CBRT Governor has been dismissed

TURKEY - Report 07 Jul 2019 by Murat Ucer and Atilla Yesilada

CBRT Governor Mr. Murat Cetinkaya’s abrupt and rather arbitrary dismissal speaks volumes about President Erdogan’s intentions going forward, which is the topic of the first essay in the Politics section. While we still give him the benefit of doubt, he seems in no rush to announce ground-breaking policy changes.

The second essay uses Foreign Policy Perceptions Survey of Kadir Has University in Istanbul to decipher what policies Erdogan is mandated by the public to pursue, and vice versa. He doesn’t seem to have a convincing backing to insist on S-400s or a closer alliance with Russia.

S-400s will be delivered this week, with Ankara showing the first signs of concern about American sanctions. These are likely to rain on the country in August, at which time we still expect Erdogan to step back, but he will probably need another currency shock to learn from his mistake.

We also send a heads-up to our audience about Idlib clashes and a potential terror incident in the Hatay province.

The Econ author thinks Governor Cetinkaya’s removal at a point when markets were becoming more constructive on Turkey -- at least in the short-term -- constitutes a classic “policy mistake” with hugely negative implications, but is not a very surprising one, nevertheless.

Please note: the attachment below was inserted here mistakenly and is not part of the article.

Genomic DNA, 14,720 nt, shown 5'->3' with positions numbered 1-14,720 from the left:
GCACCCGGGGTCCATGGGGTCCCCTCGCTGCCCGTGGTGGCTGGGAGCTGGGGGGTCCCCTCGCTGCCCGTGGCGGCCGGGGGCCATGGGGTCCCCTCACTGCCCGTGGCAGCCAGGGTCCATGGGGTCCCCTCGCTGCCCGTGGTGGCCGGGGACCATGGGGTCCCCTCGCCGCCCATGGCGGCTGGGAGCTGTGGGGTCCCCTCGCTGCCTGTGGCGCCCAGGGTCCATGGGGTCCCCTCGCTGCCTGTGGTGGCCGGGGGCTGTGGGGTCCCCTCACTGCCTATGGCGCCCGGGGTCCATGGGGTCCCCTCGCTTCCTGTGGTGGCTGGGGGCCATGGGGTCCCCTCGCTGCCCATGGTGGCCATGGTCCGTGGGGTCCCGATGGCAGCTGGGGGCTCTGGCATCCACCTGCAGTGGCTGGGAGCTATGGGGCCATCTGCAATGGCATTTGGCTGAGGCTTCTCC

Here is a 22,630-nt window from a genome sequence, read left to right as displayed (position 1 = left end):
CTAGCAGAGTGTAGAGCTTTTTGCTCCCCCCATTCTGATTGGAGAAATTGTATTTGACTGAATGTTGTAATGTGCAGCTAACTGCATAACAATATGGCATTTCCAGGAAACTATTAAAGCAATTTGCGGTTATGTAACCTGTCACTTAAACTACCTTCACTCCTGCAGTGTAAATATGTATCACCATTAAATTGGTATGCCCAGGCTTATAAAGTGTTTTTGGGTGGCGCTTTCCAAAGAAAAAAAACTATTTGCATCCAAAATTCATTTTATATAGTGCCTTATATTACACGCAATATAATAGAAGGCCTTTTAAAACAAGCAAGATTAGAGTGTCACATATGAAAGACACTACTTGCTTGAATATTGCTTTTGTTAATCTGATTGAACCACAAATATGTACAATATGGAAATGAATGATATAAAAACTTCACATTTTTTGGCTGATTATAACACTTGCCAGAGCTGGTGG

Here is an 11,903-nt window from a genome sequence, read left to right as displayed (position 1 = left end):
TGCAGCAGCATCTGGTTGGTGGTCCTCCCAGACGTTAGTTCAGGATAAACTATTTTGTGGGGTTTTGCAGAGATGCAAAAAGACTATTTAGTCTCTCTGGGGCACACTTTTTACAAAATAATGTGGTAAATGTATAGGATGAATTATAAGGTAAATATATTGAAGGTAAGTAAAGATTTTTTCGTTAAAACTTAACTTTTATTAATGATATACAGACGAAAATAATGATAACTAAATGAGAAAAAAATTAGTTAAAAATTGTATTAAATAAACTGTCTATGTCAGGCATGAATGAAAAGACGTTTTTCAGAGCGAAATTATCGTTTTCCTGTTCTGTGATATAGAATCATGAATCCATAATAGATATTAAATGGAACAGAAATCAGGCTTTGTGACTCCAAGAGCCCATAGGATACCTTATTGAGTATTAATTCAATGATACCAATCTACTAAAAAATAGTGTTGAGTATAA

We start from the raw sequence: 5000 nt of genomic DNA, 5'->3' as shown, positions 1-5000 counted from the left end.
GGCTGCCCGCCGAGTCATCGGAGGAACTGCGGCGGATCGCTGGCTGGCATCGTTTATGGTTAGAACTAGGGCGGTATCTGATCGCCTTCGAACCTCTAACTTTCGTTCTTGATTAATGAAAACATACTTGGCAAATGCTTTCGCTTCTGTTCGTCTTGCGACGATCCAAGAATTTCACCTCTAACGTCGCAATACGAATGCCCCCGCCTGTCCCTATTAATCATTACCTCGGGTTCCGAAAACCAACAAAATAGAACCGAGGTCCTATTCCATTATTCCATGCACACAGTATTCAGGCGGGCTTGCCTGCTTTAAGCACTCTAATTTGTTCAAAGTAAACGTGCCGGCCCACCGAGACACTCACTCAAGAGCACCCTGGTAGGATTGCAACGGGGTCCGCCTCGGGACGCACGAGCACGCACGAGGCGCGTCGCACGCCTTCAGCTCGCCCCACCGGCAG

On the data front, we saw a number of releases for June last week. Manufacturing PMI rebounded somewhat, though remains in contractionary territory; the cash budget showed primary expenditure restraint, which partly reflects the favorable base effect from last June, and the 12-month rolling trade deficit, according to preliminary data, contracted by another $2.5 billion clip, though data is distorted by lesser working days this June versus last. As a reflection of stagnant economic activity, we expect wobbliness in the data to continue, and do not expect a clear trend to emerge any time soon.

A key data release of the upcoming week, aside from May IP data, is May balance of payments, which, we estimate, should yield a current account surplus of some $0.6-0.7 billion (May 2018: $6.2 billion deficit). If true, this would take the 12-month rolling current account deficit substantially lower to around $1.5-$2 billion, from around $8.6 billion in April.

Cosmo, being the contrarian, is relaxed about Governor Cetinkaya’s firing, expecting positive investor sentiment through July. Only Fed delaying rate cuts and the US sanctions becoming certain could derail Turkish assets, in His view.

Now read on...

Register to sample a report